Mission Impossible: Rogue Nation
Directed by Christopher McQuarrie
Starring Tom Cruise, Jeremy Renner, Simon Pegg, Rebecca Ferguson
Hands up if you didn’t think Tom Cruise could pull this off one more time? (Steve gingerly puts up a hand, hoping no-one will notice). This time around it’s Christopher McQuarrie’s turn to put Ethan Hunt through a new batch of familiarly improbable and ridiculous heroics. There is big jumping, breath (and plane) holding, speeding motorcycles (yes, been done, we know), a bit of parkour, light bondage and thankfully, some good old fashioned bunches of fives.
To be fair, the plot is as nonsensical as any MI movie has ever been and the script does sound laughable at times when it really shouldn’t. Jeremy Renner proves, one more time, that he has been involved in at least two action franchises that honestly would probably do better without him and that he should just bloody well keep his nose out of it and concentrate on his archery.
Here, the IMF (what’s left of it) is about to take on its most impossible mission so far (allegedly). There is a pattern here, folks. Every mission so far hasn’t actually been impossible, right? So, can we see the end of this even before we take our seats? Anyway, I’ll leave you with that thought for a moment.
So at no point expecting Ethan Hunt to do anything but be victorious (despite the fact that he actually dies at one point, spoiler haters), this does make the whole project little more than an excuse for Tom Cruise to be a hero and for us to revel in the excitement. If proof were needed that this was the case, I cite the plot as evidence, seeing as it spends most of its time sulking around the back of the cinema, hands in pockets, scuffing the gravel with its dusty trainers, complaining that nobody really understands it. And it’s not far wrong.
Nevertheless, when was the lack of an addition of a discernible plot any obstacle when making an action blockbuster? Let’s remember our target audience. Everyone. Most people aren’t too critical of movies on the whole so, ipso facto, if most people go and see it, the response will naturally be mostly positive, as most audience members who go to see this will not be queuing up for either the complicated plot or the rounded characters, both of which are notable by their absence.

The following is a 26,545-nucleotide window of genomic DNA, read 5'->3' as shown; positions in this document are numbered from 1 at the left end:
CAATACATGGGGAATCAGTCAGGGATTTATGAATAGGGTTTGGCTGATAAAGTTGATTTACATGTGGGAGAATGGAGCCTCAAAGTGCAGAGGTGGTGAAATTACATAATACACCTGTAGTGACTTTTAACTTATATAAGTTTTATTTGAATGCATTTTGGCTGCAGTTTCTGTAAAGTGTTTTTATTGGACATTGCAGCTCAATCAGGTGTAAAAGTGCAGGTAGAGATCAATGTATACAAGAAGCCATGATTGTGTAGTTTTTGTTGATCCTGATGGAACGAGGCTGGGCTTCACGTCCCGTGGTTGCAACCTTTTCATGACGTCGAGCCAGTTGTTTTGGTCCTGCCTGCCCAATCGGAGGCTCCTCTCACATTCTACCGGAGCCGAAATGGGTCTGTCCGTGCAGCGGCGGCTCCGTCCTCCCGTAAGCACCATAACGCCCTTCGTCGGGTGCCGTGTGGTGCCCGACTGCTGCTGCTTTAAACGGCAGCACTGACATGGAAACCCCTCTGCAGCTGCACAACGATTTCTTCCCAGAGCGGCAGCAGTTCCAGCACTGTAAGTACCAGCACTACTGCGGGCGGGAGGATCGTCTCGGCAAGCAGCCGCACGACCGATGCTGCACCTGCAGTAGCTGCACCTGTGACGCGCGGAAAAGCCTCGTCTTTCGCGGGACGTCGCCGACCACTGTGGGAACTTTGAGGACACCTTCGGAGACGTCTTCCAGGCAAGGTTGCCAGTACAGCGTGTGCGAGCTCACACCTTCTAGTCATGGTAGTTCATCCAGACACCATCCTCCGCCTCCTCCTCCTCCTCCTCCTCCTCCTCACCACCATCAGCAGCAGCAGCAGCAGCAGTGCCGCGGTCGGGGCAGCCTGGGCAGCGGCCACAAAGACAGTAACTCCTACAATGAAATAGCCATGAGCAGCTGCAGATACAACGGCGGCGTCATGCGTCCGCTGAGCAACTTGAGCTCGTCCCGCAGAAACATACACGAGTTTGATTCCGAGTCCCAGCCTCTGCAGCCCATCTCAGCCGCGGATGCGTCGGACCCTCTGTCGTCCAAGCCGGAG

Still, when that familiar theme tune kicks in, you cannot help but get a little bit giddy; that ‘oooh, here we go again’ anticipation takes you by the short and curlies and says, “c’mon, get over yourself, let’s have a stupidly fun time.” And fun it admittedly is, dammit.
MI may not have the sophistication of a James Bond adventure, but Ethan Hunt’s exploits were never that way inclined and this is just more of the same unbridled mayhem and expensive destruction that we’re both used to and have a fond affection for. Okay, so the script may have us wincing at times and Simon Pegg still seems like an Englishman abroad more suited to Drop Dead Fred movies than action adventure, but still, this is definitely part of its now enduring charm.
To explain the plot this time around may be inadvisable as telling you much about it would probably display my complete lack of understanding and my disinterest in it by its conclusion. Rebecca Ferguson’s debut here is more impressive than we may have rightly expected and the expanded role for Simon Pegg is beneficial not only for his continually burgeoning Hollywood career, but also for the laughs, which is good for everyone, it seems.
Ving Rhames is back, thankfully and as I mentioned, despite Jeremy Renner being present, it still manages to avoid becoming a complete disaster.
Overall, a very satisfying blockbuster with a nice role for Alec Baldwin thrown in to boot. Granted, it’s not big on common-sense, but the visuals are sumptuous, the action scenes riveting and the jokes all hit their mark. Not alot to be offended by here, really, but plenty to enjoy.